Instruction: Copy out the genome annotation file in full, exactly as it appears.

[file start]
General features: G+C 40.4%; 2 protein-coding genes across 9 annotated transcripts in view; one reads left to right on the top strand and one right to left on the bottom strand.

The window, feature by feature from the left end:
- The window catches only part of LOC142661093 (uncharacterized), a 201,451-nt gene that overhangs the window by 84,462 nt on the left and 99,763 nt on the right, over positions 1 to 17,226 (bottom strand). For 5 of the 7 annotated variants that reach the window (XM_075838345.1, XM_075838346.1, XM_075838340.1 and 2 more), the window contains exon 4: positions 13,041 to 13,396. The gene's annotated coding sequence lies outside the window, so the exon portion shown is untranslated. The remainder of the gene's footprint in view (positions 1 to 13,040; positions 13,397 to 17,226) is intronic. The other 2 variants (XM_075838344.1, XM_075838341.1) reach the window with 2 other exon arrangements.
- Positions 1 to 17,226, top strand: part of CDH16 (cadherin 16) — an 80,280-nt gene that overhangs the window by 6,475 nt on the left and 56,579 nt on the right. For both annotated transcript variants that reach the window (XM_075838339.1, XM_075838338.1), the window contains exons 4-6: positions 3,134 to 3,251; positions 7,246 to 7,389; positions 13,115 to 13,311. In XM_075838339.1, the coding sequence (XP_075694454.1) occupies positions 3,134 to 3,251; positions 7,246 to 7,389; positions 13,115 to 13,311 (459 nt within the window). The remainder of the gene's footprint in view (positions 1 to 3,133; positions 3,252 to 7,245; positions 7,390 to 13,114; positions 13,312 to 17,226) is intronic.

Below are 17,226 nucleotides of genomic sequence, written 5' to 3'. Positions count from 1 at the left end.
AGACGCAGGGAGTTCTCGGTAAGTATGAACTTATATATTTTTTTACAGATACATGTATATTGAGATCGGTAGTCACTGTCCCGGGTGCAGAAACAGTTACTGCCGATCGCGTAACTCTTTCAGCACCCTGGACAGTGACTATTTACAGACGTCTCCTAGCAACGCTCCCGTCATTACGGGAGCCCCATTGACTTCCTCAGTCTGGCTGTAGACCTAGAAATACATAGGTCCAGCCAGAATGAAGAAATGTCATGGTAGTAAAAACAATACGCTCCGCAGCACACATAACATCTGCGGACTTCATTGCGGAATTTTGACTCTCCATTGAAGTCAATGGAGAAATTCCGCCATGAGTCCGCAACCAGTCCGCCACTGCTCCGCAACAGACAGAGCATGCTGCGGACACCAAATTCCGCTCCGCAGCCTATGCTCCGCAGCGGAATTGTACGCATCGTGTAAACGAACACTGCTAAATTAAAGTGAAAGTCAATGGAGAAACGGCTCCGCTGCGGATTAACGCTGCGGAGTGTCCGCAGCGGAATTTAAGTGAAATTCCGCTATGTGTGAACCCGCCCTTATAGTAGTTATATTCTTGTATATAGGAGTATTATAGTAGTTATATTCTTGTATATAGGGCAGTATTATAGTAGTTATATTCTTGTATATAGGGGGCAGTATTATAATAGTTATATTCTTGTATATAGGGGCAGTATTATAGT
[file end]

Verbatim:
General features: G+C 40.4%; 2 protein-coding genes across 9 annotated transcripts in view; one reads left to right on the top strand and one right to left on the bottom strand.

The window, feature by feature from the left end:
- The window catches only part of LOC142661093 (uncharacterized), a 201,451-nt gene that overhangs the window by 84,462 nt on the left and 99,763 nt on the right, over positions 1 to 17,226 (bottom strand). For 5 of the 7 annotated variants that reach the window (XM_075838345.1, XM_075838346.1, XM_075838340.1 and 2 more), the window contains exon 4: positions 13,041 to 13,396. The gene's annotated coding sequence lies outside the window, so the exon portion shown is untranslated. The remainder of the gene's footprint in view (positions 1 to 13,040; positions 13,397 to 17,226) is intronic. The other 2 variants (XM_075838344.1, XM_075838341.1) reach the window with 2 other exon arrangements.
- Positions 1 to 17,226, top strand: part of CDH16 (cadherin 16) — an 80,280-nt gene that overhangs the window by 6,475 nt on the left and 56,579 nt on the right. For both annotated transcript variants that reach the window (XM_075838339.1, XM_075838338.1), the window contains exons 4-6: positions 3,134 to 3,251; positions 7,246 to 7,389; positions 13,115 to 13,311. In XM_075838339.1, the coding sequence (XP_075694454.1) occupies positions 3,134 to 3,251; positions 7,246 to 7,389; positions 13,115 to 13,311 (459 nt within the window). The remainder of the gene's footprint in view (positions 1 to 3,133; positions 3,252 to 7,245; positions 7,390 to 13,114; positions 13,312 to 17,226) is intronic.

Below are 17,226 nucleotides of genomic sequence, written 5' to 3'. Positions count from 1 at the left end.
AGACGCAGGGAGTTCTCGGTAAGTATGAACTTATATATTTTTTTACAGATACATGTATATTGAGATCGGTAGTCACTGTCCCGGGTGCAGAAACAGTTACTGCCGATCGCGTAACTCTTTCAGCACCCTGGACAGTGACTATTTACAGACGTCTCCTAGCAACGCTCCCGTCATTACGGGAGCCCCATTGACTTCCTCAGTCTGGCTGTAGACCTAGAAATACATAGGTCCAGCCAGAATGAAGAAATGTCATGGTAGTAAAAACAATACGCTCCGCAGCACACATAACATCTGCGGACTTCATTGCGGAATTTTGACTCTCCATTGAAGTCAATGGAGAAATTCCGCCATGAGTCCGCAACCAGTCCGCCACTGCTCCGCAACAGACAGAGCATGCTGCGGACACCAAATTCCGCTCCGCAGCCTATGCTCCGCAGCGGAATTGTACGCATCGTGTAAACGAACACTGCTAAATTAAAGTGAAAGTCAATGGAGAAACGGCTCCGCTGCGGATTAACGCTGCGGAGTGTCCGCAGCGGAATTTAAGTGAAATTCCGCTATGTGTGAACCCGCCCTTATAGTAGTTATATTCTTGTATATAGGAGTATTATAGTAGTTATATTCTTGTATATAGGGCAGTATTATAGTAGTTATATTCTTGTATATAGGGGGCAGTATTATAATAGTTATATTCTTGTATATAGGGGCAGTATTATAGT